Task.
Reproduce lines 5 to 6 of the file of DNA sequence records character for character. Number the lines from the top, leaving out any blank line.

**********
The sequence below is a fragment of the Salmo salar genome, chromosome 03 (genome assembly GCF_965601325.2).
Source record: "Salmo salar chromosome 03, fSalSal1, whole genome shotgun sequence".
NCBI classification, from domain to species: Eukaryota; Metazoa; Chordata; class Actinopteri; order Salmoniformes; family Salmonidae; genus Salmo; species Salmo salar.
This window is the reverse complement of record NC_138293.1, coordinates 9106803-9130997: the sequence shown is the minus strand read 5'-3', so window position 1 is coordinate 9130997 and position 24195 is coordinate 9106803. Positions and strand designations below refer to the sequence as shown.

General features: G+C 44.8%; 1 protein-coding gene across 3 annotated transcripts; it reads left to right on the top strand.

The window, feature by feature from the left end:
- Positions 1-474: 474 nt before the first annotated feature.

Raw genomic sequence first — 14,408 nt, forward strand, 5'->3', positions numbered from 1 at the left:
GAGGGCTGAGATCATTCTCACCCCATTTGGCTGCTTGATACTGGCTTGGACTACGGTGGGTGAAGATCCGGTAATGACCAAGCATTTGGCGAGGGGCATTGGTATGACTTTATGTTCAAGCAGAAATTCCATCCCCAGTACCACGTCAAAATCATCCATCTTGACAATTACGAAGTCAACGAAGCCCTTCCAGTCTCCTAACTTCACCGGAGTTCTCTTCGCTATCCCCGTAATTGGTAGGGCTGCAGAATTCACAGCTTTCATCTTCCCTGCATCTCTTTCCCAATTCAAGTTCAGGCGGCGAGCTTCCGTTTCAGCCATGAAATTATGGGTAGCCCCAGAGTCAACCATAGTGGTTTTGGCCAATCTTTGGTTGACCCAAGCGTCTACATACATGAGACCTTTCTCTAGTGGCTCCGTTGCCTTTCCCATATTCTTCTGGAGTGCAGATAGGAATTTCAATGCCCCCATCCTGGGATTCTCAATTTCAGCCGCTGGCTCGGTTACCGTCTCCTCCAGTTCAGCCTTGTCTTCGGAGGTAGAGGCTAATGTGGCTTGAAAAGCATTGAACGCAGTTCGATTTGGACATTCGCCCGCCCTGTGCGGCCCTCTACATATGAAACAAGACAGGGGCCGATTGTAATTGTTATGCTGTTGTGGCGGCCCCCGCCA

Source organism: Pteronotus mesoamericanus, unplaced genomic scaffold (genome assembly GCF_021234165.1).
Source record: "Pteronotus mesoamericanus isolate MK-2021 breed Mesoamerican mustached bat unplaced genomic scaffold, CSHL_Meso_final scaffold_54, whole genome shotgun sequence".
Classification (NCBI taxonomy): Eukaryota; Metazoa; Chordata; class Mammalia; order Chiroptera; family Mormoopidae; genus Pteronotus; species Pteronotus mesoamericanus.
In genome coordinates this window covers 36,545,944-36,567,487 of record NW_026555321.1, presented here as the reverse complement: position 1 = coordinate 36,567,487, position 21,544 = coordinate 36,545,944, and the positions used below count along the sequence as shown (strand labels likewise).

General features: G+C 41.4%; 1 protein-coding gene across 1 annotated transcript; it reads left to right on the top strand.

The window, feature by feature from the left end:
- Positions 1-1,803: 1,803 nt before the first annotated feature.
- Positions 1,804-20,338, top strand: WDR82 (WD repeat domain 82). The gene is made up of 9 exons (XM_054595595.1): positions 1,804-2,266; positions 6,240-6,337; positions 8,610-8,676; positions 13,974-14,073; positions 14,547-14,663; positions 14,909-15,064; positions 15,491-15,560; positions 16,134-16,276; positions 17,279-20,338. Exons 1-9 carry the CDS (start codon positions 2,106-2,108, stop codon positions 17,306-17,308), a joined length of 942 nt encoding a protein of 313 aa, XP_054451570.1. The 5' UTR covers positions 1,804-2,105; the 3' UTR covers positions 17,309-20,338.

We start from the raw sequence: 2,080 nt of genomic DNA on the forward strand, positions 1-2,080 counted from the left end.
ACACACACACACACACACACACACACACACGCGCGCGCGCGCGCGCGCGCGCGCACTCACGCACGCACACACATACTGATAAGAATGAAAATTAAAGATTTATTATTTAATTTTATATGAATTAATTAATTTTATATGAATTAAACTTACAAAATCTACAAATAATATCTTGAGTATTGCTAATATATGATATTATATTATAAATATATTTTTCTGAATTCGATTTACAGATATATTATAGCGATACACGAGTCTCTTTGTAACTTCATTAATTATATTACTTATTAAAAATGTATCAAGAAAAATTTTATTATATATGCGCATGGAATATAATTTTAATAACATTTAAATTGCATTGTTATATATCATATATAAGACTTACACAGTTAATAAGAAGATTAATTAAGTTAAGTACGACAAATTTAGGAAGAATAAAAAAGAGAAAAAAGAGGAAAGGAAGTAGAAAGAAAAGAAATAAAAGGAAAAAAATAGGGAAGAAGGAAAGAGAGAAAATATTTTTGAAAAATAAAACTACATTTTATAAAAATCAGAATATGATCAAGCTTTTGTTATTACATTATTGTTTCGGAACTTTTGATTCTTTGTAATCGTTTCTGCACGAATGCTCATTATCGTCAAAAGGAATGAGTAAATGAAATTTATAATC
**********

General features: G+C 44.8%; 1 protein-coding gene across 3 annotated transcripts; it reads left to right on the top strand.

The window, feature by feature from the left end: